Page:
"Right now, Facebook is used for buying virtual goods and digital goods. Tomorrow, it could be like PayPal or going to eBay," said Clara Shih, CEO of Hearsay Social, a company offering social media software for corporations. "You could start to use Facebook as a wallet for offline transactions. Facebook could become a payment platform."
Facebook could face difficulties persuading users to shop where they socialize, however. Previous attempts at setting up storefronts on Facebook have failed: Gamestop, J.C. Penney, Nordstrom and the Gap all launched, then shuttered, shops on the social network.
"So far the evidence is that people, in general, do no want to make purchases while having intimate conversations with friends and family," said Brian Blau, an analyst with the research firm Gartner. "It's not a natural place to do your shopping, but it is a natural place for businesses to do brand marketing."
Even as it pursues new lines of business, Facebook will be challenged to evolve its advertising offerings to satisfy marketers, some of whom remain unconvinced by the merits of Facebook ads. Doubting the efficacy of the social network's $10 million campaign, General Motors has plans to cease advertising on Facebook, the Wall Street Journal reported earlier this week.
But Facebook could sweeten the deal by giving marketers the ability to tap into data about its users in more sophisticated ways. The social network currently allows brands to target members based on their interests, location, gender and other data. Given how much Facebook knows about its users -- and how much more it's likely to learn -- it should be able to offer increasingly personalized ads, and eventually even tell marketers which customers to target. For example, if Facebook notices that 23-year-olds in San Francisco who listen to Lady Gaga have a penchant for Pepsi, the company could either tell Coca-Cola to run ads targeted at this demographic, or suggest that Pepsi launch a campaign featuring the Queen of Pop.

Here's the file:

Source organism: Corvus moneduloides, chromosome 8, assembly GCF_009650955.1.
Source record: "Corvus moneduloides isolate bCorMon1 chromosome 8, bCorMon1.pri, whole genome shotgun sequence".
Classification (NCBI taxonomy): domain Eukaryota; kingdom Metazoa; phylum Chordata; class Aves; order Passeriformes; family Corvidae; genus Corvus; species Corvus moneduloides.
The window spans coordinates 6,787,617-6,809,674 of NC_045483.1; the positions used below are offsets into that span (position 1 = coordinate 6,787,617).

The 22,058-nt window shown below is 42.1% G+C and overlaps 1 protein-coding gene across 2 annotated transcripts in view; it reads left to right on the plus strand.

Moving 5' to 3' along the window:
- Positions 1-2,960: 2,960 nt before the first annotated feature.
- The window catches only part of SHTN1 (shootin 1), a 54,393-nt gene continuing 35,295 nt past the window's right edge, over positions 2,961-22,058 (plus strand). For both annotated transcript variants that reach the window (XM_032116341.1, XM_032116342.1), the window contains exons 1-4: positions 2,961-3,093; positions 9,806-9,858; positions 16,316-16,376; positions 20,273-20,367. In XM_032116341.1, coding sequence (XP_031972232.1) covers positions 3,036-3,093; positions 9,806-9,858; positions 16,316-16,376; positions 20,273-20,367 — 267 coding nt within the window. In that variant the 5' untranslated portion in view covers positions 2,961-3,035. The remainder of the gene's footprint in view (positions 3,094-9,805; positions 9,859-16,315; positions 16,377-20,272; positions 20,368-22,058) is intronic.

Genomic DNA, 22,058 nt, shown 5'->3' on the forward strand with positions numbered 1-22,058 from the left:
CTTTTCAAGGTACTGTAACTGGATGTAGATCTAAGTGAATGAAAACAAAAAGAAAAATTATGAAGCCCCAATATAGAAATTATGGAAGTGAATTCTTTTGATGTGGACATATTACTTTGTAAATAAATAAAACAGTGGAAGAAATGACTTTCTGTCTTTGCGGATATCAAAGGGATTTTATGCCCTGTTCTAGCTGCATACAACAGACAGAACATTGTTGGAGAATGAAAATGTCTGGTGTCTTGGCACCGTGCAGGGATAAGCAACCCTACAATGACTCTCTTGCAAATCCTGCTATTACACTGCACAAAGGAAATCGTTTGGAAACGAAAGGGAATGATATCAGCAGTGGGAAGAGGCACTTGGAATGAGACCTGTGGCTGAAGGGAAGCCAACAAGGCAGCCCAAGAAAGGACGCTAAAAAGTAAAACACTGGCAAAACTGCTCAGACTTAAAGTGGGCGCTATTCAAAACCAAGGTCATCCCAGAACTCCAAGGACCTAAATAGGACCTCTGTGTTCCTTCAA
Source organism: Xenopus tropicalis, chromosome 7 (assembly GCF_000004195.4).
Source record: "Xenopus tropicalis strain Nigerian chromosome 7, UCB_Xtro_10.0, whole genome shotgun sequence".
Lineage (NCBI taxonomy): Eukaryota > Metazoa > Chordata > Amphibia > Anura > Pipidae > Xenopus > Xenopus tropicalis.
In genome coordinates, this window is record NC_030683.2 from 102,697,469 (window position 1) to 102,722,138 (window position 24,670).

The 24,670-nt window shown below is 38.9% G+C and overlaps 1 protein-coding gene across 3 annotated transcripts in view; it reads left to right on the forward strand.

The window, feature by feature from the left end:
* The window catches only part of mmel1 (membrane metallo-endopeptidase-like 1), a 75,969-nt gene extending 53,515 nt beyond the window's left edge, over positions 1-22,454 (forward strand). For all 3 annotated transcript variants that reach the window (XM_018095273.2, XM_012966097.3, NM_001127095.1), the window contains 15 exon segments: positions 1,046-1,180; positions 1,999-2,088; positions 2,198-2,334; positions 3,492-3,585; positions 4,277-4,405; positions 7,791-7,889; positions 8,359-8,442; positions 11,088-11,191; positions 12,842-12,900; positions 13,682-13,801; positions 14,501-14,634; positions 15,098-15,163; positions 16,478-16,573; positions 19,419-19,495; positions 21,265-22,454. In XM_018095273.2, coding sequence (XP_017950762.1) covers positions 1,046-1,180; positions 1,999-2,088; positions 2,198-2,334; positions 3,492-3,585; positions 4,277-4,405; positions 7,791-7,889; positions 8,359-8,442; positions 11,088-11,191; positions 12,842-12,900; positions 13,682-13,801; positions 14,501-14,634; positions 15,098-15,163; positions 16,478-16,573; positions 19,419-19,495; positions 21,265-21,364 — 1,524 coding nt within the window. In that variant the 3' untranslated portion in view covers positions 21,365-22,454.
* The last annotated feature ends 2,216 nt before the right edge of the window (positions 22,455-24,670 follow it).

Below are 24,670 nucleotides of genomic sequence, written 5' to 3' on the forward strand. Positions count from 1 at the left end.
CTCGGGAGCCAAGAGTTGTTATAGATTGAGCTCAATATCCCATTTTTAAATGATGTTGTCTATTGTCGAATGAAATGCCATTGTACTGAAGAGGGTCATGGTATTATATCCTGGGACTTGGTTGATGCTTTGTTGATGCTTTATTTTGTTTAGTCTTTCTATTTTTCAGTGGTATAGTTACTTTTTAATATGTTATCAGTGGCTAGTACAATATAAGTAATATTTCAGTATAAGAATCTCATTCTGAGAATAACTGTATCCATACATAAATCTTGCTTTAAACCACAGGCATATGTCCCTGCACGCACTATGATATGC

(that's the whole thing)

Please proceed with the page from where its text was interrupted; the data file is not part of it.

"Right now, they [Facebook] are stingy with what they allow marketers to understand about the pool of people they're reaching," Parrish said. "With its scale, Facebook could extrapolate a piece of customer intelligence and apply it to all marketing programs. It could be a more integrated part of marketers research ecosystem at that point."
Facebook ads may also look less like actual ads as brands take on the guise of friends. Facebook has pushed advertisers to shift their spending from display ads to "Sponsored Stories," posts from brands or individuals that a company has paid to promote.
Making money off of the 488 million users that access Facebook from tablets and smartphones will also consume the company over the coming months, experts say, though they add that Facebook is not alone in its struggle to turn mobile devices into sources of cash.
The social network isn't likely to stop with smartphones, either: Facebook has already started colonizing televisions and cars, and it is sure to continue its spread to other screens, analysts say.
"In the future, social connections will be built into all connected technologies," Blau said. "It will be in your car, in your house, in your refrigerator."
That social ubiquity is Zuckerberg's dream.
"I think that we're going to reach this point where almost every app that you use is going to be integrated with Facebook in some way," Zuckerberg said in his roadshow video. "We make decisions at Facebook not optimizing for what is going to happen in the next year, but what's going to set us up for this world where every product experience you have is social, and that's all powered by Facebook."